Let’s consider the charade called the sequester. It was never intended that we take such a meat-cleaver approach to budget cutting. Such across-the-board budget cuts aren’t the right thing to do. They do real damage to people’s everyday lives and drain their own bank accounts.
In the long run, the sequester could hurt our national defense and our nation's ability to compete economically with other countries.
If these cuts continue, like this, for the next nine years, we will be in serious trouble.
And, the solutions are obvious: We need more targeted budget cuts of wasteful government spending coupled with realistic tax reform. We need to close some of the loopholes that allow these giant corporations to keep avoiding paying their fair share of taxes.
We need to end the subsidies that we’re giving to the oil companies, for example. These companies are making billions of dollars in profits at the expense of American consumers, and then the taxpayers subsidize them to the tune of billions of dollars more.
And what about the so-called offshore tax dodges? Sen. Carl Levin is moving forward with legislative efforts I support to prevent tax evasion that the Senate Subcommittee on Permanent Investigations estimated was costing $100 billion per year, or $1 trillion over ten years.
We also need to end other obvious corporate subsidies that aren’t included in the tax code, such as one given to the pharmaceutical industry. The Medicare program should get the same discounts from the drug companies that they provide to Medicaid and our veterans and others. We could save up to $140 billion dollars over ten years, if a similar discount was extended to Medicare.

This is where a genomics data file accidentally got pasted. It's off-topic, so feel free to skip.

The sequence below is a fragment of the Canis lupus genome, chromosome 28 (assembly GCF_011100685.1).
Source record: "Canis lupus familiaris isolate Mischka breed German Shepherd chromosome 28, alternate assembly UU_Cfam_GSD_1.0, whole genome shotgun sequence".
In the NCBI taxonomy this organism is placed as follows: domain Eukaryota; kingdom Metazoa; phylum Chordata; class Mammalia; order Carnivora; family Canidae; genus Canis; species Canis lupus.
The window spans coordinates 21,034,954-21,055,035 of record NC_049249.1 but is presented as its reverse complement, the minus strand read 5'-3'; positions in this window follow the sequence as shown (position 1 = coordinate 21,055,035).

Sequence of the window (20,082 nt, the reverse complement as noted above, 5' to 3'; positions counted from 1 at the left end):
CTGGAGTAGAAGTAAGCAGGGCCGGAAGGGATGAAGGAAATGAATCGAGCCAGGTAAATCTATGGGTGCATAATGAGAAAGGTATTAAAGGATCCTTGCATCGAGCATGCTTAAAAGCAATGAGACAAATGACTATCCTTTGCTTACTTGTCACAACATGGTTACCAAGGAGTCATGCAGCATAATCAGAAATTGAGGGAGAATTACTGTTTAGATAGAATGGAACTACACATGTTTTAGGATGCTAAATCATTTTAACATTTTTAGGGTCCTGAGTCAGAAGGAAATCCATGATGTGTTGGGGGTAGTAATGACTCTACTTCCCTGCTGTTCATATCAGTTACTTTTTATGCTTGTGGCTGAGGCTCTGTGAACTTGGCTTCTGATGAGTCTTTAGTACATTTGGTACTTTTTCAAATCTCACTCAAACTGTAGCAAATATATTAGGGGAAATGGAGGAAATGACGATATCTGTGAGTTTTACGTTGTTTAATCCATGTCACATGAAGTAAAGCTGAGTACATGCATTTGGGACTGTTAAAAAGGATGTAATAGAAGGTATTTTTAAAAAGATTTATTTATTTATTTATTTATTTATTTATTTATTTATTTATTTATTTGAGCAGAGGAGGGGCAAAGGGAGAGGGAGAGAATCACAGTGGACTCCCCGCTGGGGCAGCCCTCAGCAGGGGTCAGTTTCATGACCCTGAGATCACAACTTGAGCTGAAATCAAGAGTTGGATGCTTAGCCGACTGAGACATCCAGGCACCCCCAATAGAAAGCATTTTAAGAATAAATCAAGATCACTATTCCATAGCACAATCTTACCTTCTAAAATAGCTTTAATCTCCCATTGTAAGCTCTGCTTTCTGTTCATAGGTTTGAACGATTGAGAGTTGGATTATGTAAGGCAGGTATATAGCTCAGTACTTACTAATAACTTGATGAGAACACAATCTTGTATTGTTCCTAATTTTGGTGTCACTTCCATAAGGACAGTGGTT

Just these few examples alone add up to more than a trillion dollars. And there’s hundreds of billions more that might be saved by closing some of the other tax loopholes. But we also need to keep something in mind: not all tax deductions are bad. Some serve a very legitimate public good.
So, where are we in solving this problem?
We're stuck in gridlock.
Let’s take the budget, for example. The Senate Budget Committee passed its version of a budget. The House passed the so-called Ryan budget. Yet, we still have no members from either chamber appointed to a conference committee to work out the differences between the two plans.
Republican colleagues, including Sen. McCain (Ariz.) and Sen. Collins (Maine), have called for the naming of conferees.
So, let's do it. Let's end the gridlock and let’s compromise.
If common sense doesn’t prevail in Congress pretty soon, real damage will be done to our country.
Nelson is the senior senator from Florida, serving since 2001. He serves on the Budget, Commerce, Armed Services and Finance committees.